I am nearing Gila Bend! I begin to recognize the mountains. South Mountain 'mountain range' is just ahead, home of PIR or Phoenix International Raceway. I check the map, Goodyear Airport should be near by. Soon I am over it, wondering to myself how Goodyear was once a training base for B-25 pilots in WWII. Acres and Acres of bombers used to sit around this airfield, there half way point between factory and their assigned war front airfields. I pass it and find the 101 highway and follow it. I follow the loop around and there in my sights is Deer Valley airport! My home airfield. I call the tower about 7 miles out and request a full stop landing. I sit up in the seat, pull the belts from my chest a bit, another swig of bottled water and I reach to the throttle and pull it back a bit, the faithful 4 cylinder humms down, the 'Tacho' lowering its needle. I begin a light descent. I am given permission to land, runway 7 left, straight in approach. Nice! I am lined up. I take some picks of the exterior area's around me in the 'sim' world, wanting to save the moment, thinking, 'I MADE IT!' and soon I am almost to the runway threshold. I pass over I-17 highway, the cars on it moving along. I drop flaps, adjust the yoke for the climb, drop another notch to full flaps, the speed going to below 80 MPH. I push the throttle in a bit and watch the speedo with one eye as I keep Yeller in line with 7 Left. Slowing, slowing, smooth, still in line with 7L, near stall, but in control, steady, steady... Then, right above the runway, right where I should be, my baby hesitates, hovering for a moment. I must be in ground effect! It lasts for a couple of seconds, and then gently the horizon moves again, upward, and the tires touch Earth, the tarmac skids a bit of skin off of them and soon the tail wheel as well.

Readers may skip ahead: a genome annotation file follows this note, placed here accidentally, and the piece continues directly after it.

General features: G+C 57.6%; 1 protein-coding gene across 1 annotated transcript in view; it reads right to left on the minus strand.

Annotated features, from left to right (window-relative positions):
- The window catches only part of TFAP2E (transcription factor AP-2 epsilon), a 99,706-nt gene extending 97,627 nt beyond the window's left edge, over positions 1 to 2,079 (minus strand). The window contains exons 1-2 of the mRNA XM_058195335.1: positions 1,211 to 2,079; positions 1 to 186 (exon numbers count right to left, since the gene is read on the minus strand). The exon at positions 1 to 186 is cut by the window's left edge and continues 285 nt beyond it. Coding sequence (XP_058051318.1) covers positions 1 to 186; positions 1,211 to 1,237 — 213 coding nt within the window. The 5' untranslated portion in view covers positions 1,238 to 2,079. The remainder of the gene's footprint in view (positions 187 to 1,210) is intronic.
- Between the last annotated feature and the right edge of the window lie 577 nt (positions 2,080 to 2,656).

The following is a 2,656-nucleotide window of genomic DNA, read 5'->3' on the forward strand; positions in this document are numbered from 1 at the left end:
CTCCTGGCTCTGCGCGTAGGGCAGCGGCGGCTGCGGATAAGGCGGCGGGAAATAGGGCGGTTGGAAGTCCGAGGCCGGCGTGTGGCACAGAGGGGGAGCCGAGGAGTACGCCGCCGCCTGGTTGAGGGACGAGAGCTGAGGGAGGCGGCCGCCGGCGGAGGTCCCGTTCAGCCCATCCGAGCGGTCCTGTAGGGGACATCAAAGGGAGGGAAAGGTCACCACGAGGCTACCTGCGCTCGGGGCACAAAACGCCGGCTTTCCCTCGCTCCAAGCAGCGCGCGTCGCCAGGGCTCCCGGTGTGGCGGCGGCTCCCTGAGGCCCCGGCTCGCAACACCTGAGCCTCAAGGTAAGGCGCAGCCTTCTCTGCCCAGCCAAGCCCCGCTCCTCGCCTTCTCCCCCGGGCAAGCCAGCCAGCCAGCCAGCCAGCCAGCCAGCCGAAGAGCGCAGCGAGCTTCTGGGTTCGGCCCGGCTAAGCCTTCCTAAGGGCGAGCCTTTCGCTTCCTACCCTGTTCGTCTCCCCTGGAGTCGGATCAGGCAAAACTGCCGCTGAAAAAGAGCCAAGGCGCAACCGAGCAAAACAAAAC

I am down....
I slow to a turn and pull off the runway, the tower hands me off to Ground control. I throttle up and move out to the tie downs. Its a hot day, I still have water and fuel left, and I have flown from San Diego to Phoenix Deer Valley in a single sitting, (here at my desk).
I get to my parking spot, shut down the dusty old craft, and take some more pics of the occasion. Nice.....
Flight.... Such an adventure, the reality of what some 'actual' real world pilots must live through.